88-year-old cottage, built in part with $10,000 from Elizabeth Keep
Clark and George Clark (Rev. Keep's granddaughter and husband),
defies easy architectural categorization. Oberlin historian Geoffrey
Blodgett '53 labels it "Pennsylvania Dutch Colonial."
The house was first designed in stone, but later substituted with
brick and an upper-story of timber and stucco during year-long negotiations
that preceded construction. A front porch runs the length of the
house; a sloping roof with wide eaves graces it. Bay windows, interior
alcoves with window seats, dark woodwork, and a striking central
staircase enhance the domestic ambience.
Mrs. Clark showed no interest in the tradition of self-boarding.
Architectural plans for Keep Cottage called for four first-floor
maids' rooms and a small maids' parlor. Planners fretted over whether
a maid might appropriately pass through the students' dining room
to answer the front door.
Elegance battled economy as a planning priority. Patton concentrated
embellishment at the building's front, concealing a plain dormitory
wing at the rear. Today--such was his success--some students believe
the building was once a private mansion, with the long halls of
dorm rooms added later.
While Patton planned Keep, one tradition of sorts was drawing to
a close. The architect, who earlier had designed Warner Gym and
the Carnegie Library, learned that Oberlin might contract with Cass
Gilbert to plan future campus structures. A vigorous marketing campaign
ensued. Patton went to New York City to seek out Lucien Warner,
chair of the board of trustees' architectural committee, but found
Warner out of town. He dispatched letters to Warner, President Henry
Churchill King, and planning liaison Azariah Root, the College librarian,
reminding correspondents that his father had known President Finney,
his grandfather had known Father Keep, and his late wife had been
Keep's granddaughter. He critiqued Gilbert's Finney Chapel and proposed
a meeting to discuss alternative plans for the campus.
"We appreciate very much the good work you have done for Oberlin,"
President King replied. "But...both our trustees and our faculty
committee have agreed in recommending Mr. Cass Gilbert...for the
general architect; so that I suppose that the matter is virtually
Cottage was to be Patton's last Oberlin building.
the co-ed Keep is mostly vegetarian, though rules hammered
out in an elaborate consensus process allow meat at special
Saturday night or Sunday noon meals--as long as it's organic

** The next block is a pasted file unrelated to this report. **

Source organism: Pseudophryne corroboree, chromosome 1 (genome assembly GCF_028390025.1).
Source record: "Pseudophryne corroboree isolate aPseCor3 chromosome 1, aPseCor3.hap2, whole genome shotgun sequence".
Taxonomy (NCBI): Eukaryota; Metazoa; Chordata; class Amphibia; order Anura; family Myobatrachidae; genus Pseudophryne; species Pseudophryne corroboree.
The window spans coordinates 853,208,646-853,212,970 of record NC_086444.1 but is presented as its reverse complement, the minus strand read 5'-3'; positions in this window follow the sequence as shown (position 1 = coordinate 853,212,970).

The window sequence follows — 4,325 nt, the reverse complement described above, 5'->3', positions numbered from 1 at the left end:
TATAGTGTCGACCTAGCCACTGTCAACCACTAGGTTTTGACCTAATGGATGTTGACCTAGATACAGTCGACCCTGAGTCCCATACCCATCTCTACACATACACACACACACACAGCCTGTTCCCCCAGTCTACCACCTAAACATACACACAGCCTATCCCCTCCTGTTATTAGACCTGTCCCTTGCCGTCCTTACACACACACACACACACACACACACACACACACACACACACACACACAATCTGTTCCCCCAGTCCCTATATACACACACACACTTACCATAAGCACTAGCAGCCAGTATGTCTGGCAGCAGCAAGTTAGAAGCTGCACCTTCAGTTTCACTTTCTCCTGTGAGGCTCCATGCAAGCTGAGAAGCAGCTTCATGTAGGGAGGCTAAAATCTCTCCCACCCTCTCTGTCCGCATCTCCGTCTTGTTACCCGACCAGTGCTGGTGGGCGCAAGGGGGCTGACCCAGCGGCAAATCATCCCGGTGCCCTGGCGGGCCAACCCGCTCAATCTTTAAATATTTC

and locally raised.
Vestiges of Patton's era linger at Keep. China demitasse saucers
and small silver spoons remain behind glass doors in the library
bookcase. In the College archives, an embossed menu from the cottage's
1914 annual banquet records a feast of fried chicken, imported
wafers, "rose ice cream," bon-bons, and coffee.
Today, the co-ed Keep is mostly vegetarian, though rules hammered
out in an elaborate consensus process allow meat at special Saturday
night or Sunday noon meals--as long as it's organic and locally
raised. The ceremonies and regulations that once governed relations
between young women and men (the cottage was designed with a separate
men's entrance) have been replaced by a brotherly-sisterly friendship
style. ("We do refer to romance between housemates as 'house-cest,'"
says Keep's housing loose-ends coordinator Cambria Hamburg '04
in expounding on today's norms.)
The decision to include Keep in the co-op system was more exhaustively
discussed than even the building's original design. Oberlin's
faculty council rejected a proposal for a new co-op in 1952; the
cottage joined the fold 13 years later. President Robert K. Carr
worried that the co-op alternative might become "so firmly
established that it would be difficult or impossible to alter
its character or abolish it entirely."
Indeed, at Keep, the system seems entrenched. Timothy Haineswood
'03 is a second-generation Keeper. His mother, Gail Haines '70,
lived at the then all-female cooperative, as did her cousin Julie
Forsythe '70. Haineswood is trying to persuade his cousin, first-year
student Noah Hoskins-Forsythe, to move to Keep.
Things have changed a bit at Keep, says Haines. In her day, the
co-op still hired one full-time cook. A housemother remained,
and student workers counted out the appropriate number of utensils
and piled them on the tables before dinner, rather than having
students entirely serve themselves.
The basic spirit of the place persists.
"I remember sitting in big meetings and making decisions
together," says Haines. "I'm sure we didn't have dress
Today's Keepers have a message for the founding co-op generation.
"Alumni should know that we're still crazy," says Tim.
"If they lived here, they'll know what we mean."
Gail Taylor is a freelance writer who lives in Oberlin.